Tips and tricks on how to make the cosmopolitan treats in your own kitchen.
Special to the Jewish Week
Move over cupcakes, there is a new, and sweet, trend in town. What first exploded in the bakeries of France centuries ago, has, in recent years, landed on the shores of the U.S. and taken off like, well, macaroons at Passover time. In every conceivable color and flavor, French macarons (not to be confused with the traditional Passover dessert macaroons) are now popping up in bakeries across the country, on the covers of magazines and on television.
Forget heavy or light. Matzah ball varieties — from spicy to sweet to stuffed — provide plenty of options.
Special to the Jewish Week
There are a lot of important considerations when it comes to Passover. Red wine or white? Hand-baked or machine-made matzah? Streit’s or Manischewitz macaroons?
But one of the top considerations in every household before the seder is this: Should matzah balls be heavy or light? This year though, you may want to start asking more questions. Like spicy or plain? Whole wheat or regular? Stuffed or unstuffed? With so many options, any number of kneidl varieties could grace your seder table.
Passover gifts, with an eye toward aesthetics and meaning.
Special To The Jewish Week
Chanukah may be the season for exchanging presents, but Passover has its own traditions of gift giving, with none of the pressures. We searched for gifts that had beauty and meaning, with some fun too; many are handmade and some are local (and some are both). A number of these selections address the very themes of the holiday: supporting freedom for all people. Gifts that give, they enable — through their marketing — the people who made them to advance their lives.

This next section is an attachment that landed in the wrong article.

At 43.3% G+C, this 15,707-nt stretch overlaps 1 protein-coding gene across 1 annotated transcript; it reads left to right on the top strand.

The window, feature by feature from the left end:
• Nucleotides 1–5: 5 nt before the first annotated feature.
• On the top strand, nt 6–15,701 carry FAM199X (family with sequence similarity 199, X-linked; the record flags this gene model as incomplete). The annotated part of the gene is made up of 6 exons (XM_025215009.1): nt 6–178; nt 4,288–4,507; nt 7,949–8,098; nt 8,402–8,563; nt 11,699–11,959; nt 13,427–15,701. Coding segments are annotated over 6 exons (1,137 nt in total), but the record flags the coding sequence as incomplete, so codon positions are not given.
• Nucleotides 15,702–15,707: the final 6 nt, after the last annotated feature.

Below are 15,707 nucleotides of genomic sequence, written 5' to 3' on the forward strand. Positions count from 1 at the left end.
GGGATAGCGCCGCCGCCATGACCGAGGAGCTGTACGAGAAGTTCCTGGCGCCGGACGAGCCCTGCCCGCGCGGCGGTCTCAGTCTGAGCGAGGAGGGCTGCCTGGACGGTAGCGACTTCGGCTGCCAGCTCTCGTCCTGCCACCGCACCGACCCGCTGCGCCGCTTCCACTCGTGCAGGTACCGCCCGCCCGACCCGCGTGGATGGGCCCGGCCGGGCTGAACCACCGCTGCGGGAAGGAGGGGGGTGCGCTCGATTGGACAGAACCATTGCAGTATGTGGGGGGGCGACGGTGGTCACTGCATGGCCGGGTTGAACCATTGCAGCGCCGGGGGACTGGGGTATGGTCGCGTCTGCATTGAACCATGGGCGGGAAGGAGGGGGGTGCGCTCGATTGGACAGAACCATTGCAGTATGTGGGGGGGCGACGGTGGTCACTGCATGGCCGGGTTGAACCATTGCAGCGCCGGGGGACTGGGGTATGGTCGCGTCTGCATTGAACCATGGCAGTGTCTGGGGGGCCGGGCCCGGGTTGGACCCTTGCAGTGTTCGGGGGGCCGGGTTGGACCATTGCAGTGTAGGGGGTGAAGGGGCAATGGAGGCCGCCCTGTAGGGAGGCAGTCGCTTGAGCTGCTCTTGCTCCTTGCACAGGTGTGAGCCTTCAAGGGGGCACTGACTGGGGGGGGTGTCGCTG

How do you make the second seder distinctive? Readers offer a variety of suggestions.
You sit down at the seder table, start the holiday meal with Kiddush, then déjà vu hits you: didn’t we do this last night?
For many people, the second seder — Yom Tov Sheni Shel Galiuot, which takes place only in the diaspora — is a challenge. Going through the same readings and rituals seems repetitive. Those who already asked “why is this night different from all other nights?” strain to make the second seder different from the first.
‘I never missed a seder,’ says survivor who risked his life to join family at a seder in the doomed Jewish quarter.
Near the start of the seders I conduct, mostly in former communist countries, I usually cite, then refute, the statement by Ahad Ha’am, the early Zionist leader, that “More than Israel has kept the Sabbath, the Sabbath has kept Israel.”
The seder, I say, has preserved the Jewish people; most are not shomer Shabbat; most go to a seder, even it involves a sacrifice.
In a trend that has been growing in recent decades, the publishing industry – which has brought printing into everyone’s hands and allowed publishers to gear their products to particular segments of the market – now offers Haggadahs and related Pesach books that appeal on the whole, to specific parts of the Jewish community.
A former student of Rabbi David Silber at the Drisha Institute for Jewish Education offered the rabbi a suggestion a few years ago — he should do his own Haggadah, based on the Passover-based classes and lectures he had given for three decades.
The rabbi’s first answer was “no.”
“I’ve never written anything in my life,” he explains. “I teach. I speak. I’ve never written — maybe two or three articles.”
Keeping the kids entertained well past their bedtimes at the Passover seder is no simple task. While you were busy scouring the floors and cleaning out the cupboards, The Jewish Week scoured the Internet for affordable gifts that will keep the tots focused on the story of the Exodus — without leaving you wistfully planning your own. Order some extras — you just may want to “borrow” a few of these masks, finger puppets, and punching bags, too. After all, who says that fun at the seder is just for the kids?
This Passover, add a little color to
the seder meal with a tuber or two.
Most people already have one root vegetable — horseradish, to denote maror — on their seder table. But for kosher cooks looking for a little more excitement over the weeklong holiday, there should be a few more colorful tubers at the meal.